When Andy Streiff was 17 years old he was a typical high school junior who was busy all the time.
So when he started to feel faint and under the weather during basketball practices for Saint Louis Priory School, he thought he might have the flu or maybe something else. But then he started fainting, and his coach became concerned and called his parents.
“My mom is an OB/Gyn so I went to her office and had some blood work done,” he says. “A few days later, I was in the emergency department at St. Louis Children’s Hospital. I knew something was wrong, but I thought I could fight through it.”
Andy was admitted on a Friday, and his parents, Gigi and Paul, were told his diagnosis could be several different things, so the hospital wanted to keep him under observation and do more tests.
“On Monday, January 25, 2010, I was diagnosed with acute lymphoblastic leukemia (ALL),” Andy says. “It was really difficult for my entire family because I was a healthy kid, and then, suddenly, I wasn’t.”
His oncologist at St. Louis Children’s Hospital, Allison King, MD, MPH, says the symptoms for children diagnosed with leukemia can be somewhat vague, and the children often do not feel like themselves.
“We really don’t know until diagnostic blood tests are completed,” she says.
He was also diagnosed at a later age than many children with leukemia, so that put him at a higher risk for complications, Dr. King says.
Andy spent 10 days in the hospital following his diagnosis and underwent various treatments and evaluations, including chemotherapy and bone marrow biopsies.
“My nurses and doctors were very straightforward with me because they knew I was old enough to understand what I was facing,” he says. “They told me I was highly treatable and an early responder.”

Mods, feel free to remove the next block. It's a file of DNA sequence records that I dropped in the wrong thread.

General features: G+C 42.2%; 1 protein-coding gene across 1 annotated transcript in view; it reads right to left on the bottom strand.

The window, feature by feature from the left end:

He calls St. Louis Children’s Hospital a “healing place” for kids and the place that helped save his life.
“I thought it was an extremely welcoming place to be, and everyone from the doctors and nurses to the maintenance workers and security guards were so nice,” he says. “Everybody who works there clearly wants to be there and enjoys helping others.”
After his hospitalization, Andy’s treatment included regular chemotherapy, which intensified over the summer between his junior and senior year.
“Both of my parents took on the role of caregivers and my brother, Taylor, and family and friends were so supportive,” he says. “My girlfriend, Sydney, and her family were always there for me, too.”
Andy says being able to go back to finish high school helped him feel normal. He also appreciated how everyone at his school supported him and accommodated his medical needs.
Now in remission, Andy, 20, and his girlfriend, Sydney, are juniors at Sewanee: The University of the South in Tennessee. Andy is studying pre-med because he comes from a “family of doctors” and works as an EMT for a student-run ambulance service, while also volunteering with a local fire department.
“I was looking for something where I could help people in a way that people helped me,” he says.
While in college, Andy has continued monthly visits for blood tests at Vanderbilt Children’s Hospital. This past summer, he also did research with a pediatric oncologist at the Children’s Hospital at Vanderbilt, where he studied a different type of leukemia.
Dr. King says his prognosis is great and like all teenagers there were times he needed to slow down because of his illness and recognize that the leukemia not only takes a physical toll, but also an emotional toll.
“I love Andy and I love his family and friends. Everyone rallied around him,” she says. “Despite everything he’s been through he wants to give back to others and he’s shown that by working as an EMT and his interest in medicine.”